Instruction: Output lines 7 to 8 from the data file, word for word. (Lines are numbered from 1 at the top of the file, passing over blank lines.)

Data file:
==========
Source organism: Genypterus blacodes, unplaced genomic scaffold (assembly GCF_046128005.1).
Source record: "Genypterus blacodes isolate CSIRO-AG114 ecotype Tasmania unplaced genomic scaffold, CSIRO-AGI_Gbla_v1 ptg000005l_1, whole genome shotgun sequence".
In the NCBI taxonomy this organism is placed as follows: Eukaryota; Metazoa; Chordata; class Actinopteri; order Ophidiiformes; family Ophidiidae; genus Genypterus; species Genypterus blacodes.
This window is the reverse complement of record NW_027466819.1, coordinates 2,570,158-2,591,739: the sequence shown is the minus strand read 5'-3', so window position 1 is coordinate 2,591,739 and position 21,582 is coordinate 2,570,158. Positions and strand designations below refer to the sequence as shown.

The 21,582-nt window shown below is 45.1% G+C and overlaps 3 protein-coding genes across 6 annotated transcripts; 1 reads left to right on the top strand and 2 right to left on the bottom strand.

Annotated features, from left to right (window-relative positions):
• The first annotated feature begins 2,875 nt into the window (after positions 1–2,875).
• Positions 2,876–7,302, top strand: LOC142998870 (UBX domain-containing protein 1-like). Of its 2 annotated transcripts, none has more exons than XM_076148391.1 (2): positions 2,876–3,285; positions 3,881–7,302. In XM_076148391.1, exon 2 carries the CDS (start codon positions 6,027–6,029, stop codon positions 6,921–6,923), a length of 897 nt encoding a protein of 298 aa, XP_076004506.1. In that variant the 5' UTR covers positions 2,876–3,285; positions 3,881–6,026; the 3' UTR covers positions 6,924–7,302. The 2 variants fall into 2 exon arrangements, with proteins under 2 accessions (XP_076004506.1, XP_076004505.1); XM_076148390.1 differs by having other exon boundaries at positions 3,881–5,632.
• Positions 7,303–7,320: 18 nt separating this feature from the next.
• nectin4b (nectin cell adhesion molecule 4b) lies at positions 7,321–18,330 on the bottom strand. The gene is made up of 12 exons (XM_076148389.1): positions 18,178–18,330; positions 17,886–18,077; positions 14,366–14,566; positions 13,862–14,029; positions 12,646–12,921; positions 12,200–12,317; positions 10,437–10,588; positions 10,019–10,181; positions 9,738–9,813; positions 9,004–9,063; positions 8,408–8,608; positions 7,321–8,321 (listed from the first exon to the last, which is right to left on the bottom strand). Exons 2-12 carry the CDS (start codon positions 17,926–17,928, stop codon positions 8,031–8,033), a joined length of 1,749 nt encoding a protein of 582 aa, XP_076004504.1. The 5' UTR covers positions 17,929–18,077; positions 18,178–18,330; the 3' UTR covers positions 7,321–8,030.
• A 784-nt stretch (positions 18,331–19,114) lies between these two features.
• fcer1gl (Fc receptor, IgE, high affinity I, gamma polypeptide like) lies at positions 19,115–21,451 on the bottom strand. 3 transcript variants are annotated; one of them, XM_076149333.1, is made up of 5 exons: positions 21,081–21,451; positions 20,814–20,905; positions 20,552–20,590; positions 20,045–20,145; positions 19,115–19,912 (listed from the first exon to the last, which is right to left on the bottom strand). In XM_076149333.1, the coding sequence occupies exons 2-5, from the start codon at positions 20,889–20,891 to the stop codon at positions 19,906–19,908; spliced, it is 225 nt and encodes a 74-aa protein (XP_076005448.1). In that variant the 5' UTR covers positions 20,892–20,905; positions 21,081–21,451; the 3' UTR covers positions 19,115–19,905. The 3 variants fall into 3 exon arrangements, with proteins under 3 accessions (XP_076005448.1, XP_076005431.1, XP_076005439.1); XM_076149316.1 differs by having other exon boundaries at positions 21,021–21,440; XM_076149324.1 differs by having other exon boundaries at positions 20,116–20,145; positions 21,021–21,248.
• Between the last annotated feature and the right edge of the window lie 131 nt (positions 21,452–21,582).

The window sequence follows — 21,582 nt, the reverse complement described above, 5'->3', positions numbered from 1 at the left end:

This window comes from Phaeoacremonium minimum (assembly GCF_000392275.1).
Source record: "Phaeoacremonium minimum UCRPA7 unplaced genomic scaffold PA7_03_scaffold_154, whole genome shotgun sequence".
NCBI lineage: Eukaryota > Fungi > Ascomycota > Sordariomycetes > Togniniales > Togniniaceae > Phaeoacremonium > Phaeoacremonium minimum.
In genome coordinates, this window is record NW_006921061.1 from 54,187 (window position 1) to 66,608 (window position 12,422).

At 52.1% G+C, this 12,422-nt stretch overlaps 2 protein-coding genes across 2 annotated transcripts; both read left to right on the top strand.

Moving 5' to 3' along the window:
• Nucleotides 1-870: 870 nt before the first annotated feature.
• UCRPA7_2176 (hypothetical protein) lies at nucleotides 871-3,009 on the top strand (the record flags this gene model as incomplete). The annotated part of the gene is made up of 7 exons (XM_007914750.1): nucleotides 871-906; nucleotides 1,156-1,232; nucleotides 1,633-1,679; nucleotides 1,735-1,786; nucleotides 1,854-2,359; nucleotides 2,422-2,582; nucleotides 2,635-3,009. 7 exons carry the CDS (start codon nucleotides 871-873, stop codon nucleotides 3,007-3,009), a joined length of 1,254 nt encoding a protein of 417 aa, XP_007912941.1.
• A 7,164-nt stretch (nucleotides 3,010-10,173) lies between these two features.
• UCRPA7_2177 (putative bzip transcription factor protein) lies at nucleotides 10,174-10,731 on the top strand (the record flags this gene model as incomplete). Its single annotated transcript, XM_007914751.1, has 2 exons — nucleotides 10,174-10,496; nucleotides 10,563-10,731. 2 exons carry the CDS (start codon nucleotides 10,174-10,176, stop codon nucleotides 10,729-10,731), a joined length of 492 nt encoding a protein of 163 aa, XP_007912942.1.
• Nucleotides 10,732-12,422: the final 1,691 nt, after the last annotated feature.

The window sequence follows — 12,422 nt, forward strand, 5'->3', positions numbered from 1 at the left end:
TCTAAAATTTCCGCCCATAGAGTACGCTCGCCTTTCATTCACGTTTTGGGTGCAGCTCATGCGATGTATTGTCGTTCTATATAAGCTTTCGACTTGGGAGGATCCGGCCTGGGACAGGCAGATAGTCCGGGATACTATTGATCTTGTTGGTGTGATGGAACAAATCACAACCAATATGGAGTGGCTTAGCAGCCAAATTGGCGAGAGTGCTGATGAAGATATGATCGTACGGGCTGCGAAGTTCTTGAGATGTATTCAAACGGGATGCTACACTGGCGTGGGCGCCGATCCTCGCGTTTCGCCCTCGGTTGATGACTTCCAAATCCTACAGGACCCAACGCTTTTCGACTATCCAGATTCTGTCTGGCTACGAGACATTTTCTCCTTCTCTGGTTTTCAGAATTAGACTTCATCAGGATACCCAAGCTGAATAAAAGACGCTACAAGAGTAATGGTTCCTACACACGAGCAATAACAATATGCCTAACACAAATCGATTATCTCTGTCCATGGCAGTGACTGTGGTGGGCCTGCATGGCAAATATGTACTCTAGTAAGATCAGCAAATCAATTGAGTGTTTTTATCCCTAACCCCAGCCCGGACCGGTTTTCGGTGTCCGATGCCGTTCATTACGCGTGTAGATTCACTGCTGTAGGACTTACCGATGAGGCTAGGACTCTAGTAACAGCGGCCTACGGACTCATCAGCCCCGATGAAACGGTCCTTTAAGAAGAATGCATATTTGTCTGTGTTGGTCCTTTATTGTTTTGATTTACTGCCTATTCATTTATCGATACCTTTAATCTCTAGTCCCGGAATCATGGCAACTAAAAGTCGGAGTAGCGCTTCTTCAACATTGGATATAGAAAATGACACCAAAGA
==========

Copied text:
• The first annotated feature begins 2,875 nt into the window (after positions 1–2,875).
• Positions 2,876–7,302, top strand: LOC142998870 (UBX domain-containing protein 1-like). Of its 2 annotated transcripts, none has more exons than XM_076148391.1 (2): positions 2,876–3,285; positions 3,881–7,302. In XM_076148391.1, exon 2 carries the CDS (start codon positions 6,027–6,029, stop codon positions 6,921–6,923), a length of 897 nt encoding a protein of 298 aa, XP_076004506.1. In that variant the 5' UTR covers positions 2,876–3,285; positions 3,881–6,026; the 3' UTR covers positions 6,924–7,302. The 2 variants fall into 2 exon arrangements, with proteins under 2 accessions (XP_076004506.1, XP_076004505.1); XM_076148390.1 differs by having other exon boundaries at positions 3,881–5,632.